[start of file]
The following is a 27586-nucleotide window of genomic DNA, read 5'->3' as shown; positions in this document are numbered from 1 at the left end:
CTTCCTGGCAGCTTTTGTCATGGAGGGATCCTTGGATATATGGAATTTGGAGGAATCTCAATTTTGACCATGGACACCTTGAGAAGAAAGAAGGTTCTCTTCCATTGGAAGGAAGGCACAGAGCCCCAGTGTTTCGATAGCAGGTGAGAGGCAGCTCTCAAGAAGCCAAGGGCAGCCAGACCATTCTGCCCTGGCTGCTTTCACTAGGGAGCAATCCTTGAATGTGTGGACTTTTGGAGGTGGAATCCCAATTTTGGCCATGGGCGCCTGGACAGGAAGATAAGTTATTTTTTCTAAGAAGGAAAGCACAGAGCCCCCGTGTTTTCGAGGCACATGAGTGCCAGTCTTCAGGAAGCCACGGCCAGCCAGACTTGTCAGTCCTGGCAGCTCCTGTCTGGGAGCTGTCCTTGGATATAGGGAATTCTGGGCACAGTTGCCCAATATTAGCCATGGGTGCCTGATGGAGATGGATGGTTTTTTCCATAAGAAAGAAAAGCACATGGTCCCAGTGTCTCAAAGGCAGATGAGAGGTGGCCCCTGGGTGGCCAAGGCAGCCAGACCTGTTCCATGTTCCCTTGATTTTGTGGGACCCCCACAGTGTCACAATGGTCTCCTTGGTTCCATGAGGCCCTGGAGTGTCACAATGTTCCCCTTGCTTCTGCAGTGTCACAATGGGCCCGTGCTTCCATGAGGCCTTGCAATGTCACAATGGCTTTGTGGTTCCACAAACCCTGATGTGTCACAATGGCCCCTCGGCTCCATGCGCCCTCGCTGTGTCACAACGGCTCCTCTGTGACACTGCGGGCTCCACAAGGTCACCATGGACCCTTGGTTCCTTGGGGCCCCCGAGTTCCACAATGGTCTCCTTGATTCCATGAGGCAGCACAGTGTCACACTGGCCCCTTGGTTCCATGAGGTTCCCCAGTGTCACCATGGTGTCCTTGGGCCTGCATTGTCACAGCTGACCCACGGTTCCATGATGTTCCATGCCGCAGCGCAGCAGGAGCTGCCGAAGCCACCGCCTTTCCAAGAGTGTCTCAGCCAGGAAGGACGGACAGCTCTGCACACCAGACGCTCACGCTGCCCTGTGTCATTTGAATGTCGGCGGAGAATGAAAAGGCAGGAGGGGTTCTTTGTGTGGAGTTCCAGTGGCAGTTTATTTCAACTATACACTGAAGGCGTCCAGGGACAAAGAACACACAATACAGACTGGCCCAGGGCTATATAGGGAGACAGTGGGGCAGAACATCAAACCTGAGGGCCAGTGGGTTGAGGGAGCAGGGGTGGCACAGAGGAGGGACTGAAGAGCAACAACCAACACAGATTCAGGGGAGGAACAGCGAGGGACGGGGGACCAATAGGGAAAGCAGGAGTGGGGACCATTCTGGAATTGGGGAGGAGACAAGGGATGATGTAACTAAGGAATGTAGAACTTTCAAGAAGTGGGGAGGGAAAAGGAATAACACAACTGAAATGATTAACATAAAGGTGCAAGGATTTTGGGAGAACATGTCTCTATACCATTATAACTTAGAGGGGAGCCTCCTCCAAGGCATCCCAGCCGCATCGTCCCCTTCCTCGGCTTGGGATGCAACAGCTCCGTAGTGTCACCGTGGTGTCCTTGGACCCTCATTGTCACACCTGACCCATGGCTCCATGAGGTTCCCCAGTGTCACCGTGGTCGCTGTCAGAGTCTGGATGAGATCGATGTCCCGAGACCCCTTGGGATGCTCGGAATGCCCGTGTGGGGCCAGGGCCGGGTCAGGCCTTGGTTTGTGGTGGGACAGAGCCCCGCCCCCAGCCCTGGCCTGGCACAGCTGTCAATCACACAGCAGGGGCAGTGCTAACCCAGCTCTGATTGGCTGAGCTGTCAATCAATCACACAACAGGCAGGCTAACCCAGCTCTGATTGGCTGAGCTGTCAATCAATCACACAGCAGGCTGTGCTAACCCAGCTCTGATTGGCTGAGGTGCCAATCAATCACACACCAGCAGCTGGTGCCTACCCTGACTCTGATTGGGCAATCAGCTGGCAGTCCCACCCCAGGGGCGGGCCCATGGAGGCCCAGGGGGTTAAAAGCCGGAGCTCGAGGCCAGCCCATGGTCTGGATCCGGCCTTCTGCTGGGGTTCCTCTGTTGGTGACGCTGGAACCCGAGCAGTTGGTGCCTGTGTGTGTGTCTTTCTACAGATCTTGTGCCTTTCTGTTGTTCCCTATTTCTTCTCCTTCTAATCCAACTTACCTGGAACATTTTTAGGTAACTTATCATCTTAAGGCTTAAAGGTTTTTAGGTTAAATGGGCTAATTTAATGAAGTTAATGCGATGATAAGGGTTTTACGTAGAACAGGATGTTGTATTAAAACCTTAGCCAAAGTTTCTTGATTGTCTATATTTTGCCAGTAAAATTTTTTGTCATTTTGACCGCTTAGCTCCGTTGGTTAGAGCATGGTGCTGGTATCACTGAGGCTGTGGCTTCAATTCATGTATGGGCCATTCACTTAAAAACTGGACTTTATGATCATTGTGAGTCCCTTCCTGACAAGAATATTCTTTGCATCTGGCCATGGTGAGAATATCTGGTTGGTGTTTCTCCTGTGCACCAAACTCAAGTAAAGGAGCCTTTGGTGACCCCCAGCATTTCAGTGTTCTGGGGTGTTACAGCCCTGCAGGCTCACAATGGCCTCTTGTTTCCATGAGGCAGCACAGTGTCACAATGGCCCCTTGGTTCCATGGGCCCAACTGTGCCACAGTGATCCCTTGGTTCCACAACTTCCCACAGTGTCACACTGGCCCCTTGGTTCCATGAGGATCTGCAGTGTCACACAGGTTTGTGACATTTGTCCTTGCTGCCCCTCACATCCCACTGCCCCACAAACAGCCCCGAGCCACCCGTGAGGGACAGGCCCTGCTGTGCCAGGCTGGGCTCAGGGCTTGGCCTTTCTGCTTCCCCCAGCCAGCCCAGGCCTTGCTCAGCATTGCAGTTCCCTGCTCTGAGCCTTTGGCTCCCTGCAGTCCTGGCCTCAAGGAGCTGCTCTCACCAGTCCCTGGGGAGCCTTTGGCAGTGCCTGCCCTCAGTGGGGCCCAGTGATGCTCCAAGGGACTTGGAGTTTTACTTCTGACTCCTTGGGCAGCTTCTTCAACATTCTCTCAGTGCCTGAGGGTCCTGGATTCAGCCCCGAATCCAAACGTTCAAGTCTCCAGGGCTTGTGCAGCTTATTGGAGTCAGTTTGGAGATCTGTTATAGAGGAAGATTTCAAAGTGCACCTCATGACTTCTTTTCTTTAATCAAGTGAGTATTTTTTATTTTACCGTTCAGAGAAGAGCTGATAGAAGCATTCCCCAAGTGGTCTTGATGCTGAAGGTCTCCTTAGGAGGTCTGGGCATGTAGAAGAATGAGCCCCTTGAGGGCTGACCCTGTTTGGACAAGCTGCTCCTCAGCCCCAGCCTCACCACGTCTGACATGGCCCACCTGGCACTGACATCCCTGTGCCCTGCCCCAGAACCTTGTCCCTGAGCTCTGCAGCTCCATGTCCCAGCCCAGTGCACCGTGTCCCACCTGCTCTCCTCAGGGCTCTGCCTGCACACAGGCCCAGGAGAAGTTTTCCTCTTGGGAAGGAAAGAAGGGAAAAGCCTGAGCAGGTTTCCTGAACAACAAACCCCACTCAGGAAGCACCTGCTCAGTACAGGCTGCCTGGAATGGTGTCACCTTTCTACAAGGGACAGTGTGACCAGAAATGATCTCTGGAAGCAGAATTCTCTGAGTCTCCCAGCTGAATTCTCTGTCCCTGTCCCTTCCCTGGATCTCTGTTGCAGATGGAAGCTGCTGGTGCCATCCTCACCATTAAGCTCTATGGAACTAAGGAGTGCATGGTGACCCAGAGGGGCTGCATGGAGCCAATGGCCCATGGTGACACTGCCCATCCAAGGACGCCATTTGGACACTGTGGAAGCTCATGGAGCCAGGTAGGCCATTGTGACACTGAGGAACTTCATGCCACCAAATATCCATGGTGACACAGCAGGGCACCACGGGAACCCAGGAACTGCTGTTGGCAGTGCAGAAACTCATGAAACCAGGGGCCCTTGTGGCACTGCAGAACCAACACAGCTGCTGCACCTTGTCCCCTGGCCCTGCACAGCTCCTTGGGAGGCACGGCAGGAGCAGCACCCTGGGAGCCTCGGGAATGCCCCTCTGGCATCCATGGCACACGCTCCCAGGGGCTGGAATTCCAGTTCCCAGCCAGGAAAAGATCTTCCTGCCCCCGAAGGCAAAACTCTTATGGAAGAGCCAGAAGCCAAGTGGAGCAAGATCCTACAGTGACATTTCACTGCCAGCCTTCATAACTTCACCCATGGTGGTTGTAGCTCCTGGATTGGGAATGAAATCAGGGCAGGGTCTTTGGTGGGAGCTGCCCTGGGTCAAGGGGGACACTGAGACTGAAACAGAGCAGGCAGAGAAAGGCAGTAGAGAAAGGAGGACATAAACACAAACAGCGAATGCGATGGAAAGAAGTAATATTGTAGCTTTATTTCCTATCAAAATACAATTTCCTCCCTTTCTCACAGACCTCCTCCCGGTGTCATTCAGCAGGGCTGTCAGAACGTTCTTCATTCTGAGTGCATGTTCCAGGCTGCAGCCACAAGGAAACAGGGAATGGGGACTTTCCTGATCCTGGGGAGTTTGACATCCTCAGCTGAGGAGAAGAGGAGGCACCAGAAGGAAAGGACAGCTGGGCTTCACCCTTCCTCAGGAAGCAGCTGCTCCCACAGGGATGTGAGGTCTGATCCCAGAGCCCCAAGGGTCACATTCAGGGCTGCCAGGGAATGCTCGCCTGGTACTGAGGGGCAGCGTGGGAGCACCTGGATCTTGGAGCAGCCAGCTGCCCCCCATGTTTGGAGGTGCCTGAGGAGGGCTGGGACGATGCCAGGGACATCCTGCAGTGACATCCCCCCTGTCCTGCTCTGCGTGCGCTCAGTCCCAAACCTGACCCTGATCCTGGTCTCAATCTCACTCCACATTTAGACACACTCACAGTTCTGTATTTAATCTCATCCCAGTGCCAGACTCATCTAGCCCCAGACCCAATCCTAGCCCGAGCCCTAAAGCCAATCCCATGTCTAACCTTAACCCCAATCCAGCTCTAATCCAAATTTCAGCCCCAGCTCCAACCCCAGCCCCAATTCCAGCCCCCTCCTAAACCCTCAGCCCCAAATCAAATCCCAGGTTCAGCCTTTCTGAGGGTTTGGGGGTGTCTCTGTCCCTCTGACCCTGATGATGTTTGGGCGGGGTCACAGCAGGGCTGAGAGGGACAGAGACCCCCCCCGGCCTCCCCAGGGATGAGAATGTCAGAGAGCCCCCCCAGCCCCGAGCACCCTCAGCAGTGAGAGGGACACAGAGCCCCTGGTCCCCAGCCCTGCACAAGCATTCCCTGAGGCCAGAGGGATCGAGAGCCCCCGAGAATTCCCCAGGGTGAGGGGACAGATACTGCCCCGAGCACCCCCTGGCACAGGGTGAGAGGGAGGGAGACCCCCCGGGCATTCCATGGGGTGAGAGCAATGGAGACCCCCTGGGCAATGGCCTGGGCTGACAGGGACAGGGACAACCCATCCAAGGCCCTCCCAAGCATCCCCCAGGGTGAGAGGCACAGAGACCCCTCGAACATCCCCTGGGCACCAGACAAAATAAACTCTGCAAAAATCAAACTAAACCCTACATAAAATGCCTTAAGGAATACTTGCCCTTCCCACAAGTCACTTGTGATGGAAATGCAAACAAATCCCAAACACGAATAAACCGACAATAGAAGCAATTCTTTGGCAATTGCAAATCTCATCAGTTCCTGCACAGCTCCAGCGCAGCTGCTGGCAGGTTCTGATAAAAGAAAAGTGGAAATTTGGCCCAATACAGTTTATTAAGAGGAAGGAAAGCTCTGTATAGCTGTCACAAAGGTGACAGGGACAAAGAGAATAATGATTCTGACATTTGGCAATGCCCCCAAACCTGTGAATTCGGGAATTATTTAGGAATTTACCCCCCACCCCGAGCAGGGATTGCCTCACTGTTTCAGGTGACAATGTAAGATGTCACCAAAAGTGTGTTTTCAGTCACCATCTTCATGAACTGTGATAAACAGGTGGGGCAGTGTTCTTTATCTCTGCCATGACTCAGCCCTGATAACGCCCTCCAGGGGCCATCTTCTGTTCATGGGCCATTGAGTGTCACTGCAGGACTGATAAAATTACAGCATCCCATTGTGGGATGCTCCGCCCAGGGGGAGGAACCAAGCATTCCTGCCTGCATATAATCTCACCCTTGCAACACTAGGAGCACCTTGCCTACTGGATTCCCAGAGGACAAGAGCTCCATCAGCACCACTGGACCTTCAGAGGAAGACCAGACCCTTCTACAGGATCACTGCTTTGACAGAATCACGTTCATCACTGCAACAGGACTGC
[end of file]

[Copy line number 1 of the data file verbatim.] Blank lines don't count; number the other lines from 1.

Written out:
The following is a 27586-nucleotide window of genomic DNA, read 5'->3' as shown; positions in this document are numbered from 1 at the left end: